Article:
Aerial Photos Without an Airplane

With a remote controlled flying camera able to leap tall buildings in a single bound, Anthony Jacobs, founder and pres of, has hit on a very lucrative aerial photography business that has competitors grounded. No need for pilots, FAA flight plans, or mega-expensive aircraft, Jacobs has built a tiny (less than 2 pounds) gyroscope-balanced quad-rotorcopter capable of shooting HD video and stills for clients looking to save a ton of cash.

Anthony Jacobs/perspectiveAerials Ritz-Carlton in Westchester, Connecticut, photographed by a radio-controlled aerial vehicle.

Jacobs, a New York based photographer, started playing with his remote controlled camera as a hobby that ended up getting him fired from his day job as an editor for Getty Images when his aerial shot of Yankee Stadium ended up on the cover of USA Today. Getty Images felt there was a conflict of interest, slapped Jacobs with a pink slip, and inadvertently launched Jacobs into the stratosphere of aerial photography.

Real estate developers and promoters are Jacobs' largest client base, but folks like the NFL are looking into using his services for future Super Bowls. Jacobs uses a do-it-yourself kit, the Mikrokopter, invented in Germany, to keep his cameras flying smoothly. Most RC craft have problems with stability but the mikrokopter's on-board computers and gyroscopes eliminate the bumps.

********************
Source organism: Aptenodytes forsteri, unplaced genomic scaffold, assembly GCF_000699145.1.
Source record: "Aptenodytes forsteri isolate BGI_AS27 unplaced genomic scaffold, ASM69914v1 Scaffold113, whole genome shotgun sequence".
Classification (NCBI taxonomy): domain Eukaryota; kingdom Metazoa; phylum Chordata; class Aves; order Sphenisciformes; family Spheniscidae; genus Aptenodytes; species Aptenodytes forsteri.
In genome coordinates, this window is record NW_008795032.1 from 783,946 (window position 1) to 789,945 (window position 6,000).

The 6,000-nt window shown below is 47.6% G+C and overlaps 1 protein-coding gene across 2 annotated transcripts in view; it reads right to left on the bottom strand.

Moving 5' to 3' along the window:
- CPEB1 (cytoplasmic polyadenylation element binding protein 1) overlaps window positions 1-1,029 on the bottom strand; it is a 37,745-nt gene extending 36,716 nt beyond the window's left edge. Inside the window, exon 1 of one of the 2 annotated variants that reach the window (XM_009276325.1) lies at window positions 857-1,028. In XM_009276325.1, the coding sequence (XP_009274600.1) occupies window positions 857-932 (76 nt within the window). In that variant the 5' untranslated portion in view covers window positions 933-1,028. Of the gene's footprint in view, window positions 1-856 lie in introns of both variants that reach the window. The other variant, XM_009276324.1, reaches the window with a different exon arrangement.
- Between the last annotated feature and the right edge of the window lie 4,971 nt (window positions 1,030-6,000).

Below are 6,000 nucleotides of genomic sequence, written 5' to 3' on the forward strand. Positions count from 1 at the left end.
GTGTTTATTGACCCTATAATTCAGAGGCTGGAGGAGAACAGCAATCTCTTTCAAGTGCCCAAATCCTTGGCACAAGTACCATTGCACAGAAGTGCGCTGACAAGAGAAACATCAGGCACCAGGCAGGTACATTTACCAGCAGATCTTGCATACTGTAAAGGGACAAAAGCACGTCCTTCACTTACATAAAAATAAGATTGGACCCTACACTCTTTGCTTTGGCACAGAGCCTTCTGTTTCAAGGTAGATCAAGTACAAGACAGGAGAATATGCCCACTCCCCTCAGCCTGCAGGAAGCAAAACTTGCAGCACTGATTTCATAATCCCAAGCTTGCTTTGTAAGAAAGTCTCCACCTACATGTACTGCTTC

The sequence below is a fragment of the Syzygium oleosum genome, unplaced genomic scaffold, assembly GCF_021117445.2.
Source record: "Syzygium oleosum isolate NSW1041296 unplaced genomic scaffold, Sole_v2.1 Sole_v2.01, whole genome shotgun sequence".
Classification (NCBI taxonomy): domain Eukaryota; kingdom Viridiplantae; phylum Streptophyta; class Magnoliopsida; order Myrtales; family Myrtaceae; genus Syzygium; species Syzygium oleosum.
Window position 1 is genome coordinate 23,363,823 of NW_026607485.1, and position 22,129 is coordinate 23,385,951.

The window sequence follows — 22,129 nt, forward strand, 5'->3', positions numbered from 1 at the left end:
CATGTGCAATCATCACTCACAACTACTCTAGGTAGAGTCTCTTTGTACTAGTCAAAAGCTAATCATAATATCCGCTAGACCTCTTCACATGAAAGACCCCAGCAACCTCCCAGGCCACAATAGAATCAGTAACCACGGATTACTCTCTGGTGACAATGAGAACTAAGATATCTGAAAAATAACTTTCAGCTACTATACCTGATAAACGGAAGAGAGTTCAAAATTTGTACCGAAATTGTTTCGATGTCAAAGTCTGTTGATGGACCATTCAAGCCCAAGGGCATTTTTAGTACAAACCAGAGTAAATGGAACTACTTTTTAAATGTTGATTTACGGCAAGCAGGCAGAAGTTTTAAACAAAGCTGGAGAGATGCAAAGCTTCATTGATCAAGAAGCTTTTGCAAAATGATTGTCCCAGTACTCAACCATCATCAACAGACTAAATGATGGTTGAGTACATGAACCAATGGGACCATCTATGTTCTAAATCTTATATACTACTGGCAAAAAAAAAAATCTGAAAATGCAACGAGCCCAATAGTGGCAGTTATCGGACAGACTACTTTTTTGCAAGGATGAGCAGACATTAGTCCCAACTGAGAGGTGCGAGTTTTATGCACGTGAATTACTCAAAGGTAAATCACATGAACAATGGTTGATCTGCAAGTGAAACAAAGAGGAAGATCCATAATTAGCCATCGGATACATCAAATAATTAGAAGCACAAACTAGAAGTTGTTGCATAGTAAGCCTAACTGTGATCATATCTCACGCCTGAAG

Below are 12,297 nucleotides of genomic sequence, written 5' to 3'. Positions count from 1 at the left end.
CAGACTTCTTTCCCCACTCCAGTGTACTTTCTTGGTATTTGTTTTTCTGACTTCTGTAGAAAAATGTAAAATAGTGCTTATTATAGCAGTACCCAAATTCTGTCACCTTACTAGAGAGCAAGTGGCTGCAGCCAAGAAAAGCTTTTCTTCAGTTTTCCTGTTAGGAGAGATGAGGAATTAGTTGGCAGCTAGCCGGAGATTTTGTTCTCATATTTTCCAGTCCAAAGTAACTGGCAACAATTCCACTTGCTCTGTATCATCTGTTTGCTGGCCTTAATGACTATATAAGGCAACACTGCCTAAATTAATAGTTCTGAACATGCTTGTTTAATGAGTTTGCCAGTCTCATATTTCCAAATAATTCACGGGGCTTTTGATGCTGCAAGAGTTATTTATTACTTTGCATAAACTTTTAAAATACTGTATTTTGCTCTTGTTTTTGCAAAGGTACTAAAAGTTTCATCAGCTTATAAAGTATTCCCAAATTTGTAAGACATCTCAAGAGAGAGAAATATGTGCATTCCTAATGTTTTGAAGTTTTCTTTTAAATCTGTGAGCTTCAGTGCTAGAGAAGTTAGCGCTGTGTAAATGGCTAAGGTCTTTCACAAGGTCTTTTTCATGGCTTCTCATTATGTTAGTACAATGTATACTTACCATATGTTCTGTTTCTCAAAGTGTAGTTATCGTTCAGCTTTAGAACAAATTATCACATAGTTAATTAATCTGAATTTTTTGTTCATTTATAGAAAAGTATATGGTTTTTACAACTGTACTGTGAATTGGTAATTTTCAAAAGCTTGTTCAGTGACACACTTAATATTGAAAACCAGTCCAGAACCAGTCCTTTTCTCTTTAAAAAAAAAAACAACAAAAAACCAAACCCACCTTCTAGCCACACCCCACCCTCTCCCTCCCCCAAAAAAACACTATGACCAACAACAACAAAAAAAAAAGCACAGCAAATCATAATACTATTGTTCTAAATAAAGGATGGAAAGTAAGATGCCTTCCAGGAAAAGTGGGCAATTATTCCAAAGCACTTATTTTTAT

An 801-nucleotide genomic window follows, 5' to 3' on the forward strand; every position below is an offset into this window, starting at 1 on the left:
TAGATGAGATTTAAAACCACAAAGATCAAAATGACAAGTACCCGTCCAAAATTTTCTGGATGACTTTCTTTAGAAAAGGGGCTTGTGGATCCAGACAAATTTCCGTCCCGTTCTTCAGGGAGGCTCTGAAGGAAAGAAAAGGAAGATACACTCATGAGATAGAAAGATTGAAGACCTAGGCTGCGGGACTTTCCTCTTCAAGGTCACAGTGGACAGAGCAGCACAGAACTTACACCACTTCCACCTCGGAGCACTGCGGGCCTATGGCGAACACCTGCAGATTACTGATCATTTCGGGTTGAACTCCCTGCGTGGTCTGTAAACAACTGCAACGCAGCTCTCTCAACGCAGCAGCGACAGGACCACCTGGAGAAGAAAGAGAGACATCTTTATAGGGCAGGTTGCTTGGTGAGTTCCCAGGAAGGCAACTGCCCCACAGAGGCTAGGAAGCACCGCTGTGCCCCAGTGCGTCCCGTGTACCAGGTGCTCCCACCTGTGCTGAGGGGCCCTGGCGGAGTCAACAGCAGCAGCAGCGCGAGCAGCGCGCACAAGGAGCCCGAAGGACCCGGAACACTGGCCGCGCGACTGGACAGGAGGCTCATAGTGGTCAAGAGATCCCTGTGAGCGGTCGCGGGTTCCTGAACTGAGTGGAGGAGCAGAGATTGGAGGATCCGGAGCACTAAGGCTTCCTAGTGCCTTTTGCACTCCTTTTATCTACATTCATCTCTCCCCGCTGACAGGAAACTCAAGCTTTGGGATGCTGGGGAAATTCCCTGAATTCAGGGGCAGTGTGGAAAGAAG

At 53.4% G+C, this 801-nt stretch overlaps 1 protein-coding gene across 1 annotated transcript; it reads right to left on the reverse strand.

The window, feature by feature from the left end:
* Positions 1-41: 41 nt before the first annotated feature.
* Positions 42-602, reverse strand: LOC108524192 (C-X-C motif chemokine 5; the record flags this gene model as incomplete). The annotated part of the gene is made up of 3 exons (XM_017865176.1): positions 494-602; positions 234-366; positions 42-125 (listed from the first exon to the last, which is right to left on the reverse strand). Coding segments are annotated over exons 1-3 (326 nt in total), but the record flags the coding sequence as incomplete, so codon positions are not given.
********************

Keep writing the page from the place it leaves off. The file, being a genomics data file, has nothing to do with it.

Basic MikroKopter model

Jacobs has stripped a 1080p Panasonic HD camcorder from its casing to make it lighter and mounted the lens on a bracket that swivels. For stills he loads a Canon G10 on-board. Says Jacobs, "If you have aerial aspirations with a budget on a diet plan, contact perspectiveAerials and we'll feed the need with quality video footage and photography."

Check it out at

For MikroKopter info:

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Filed under: Photo Extras July 17, 2009
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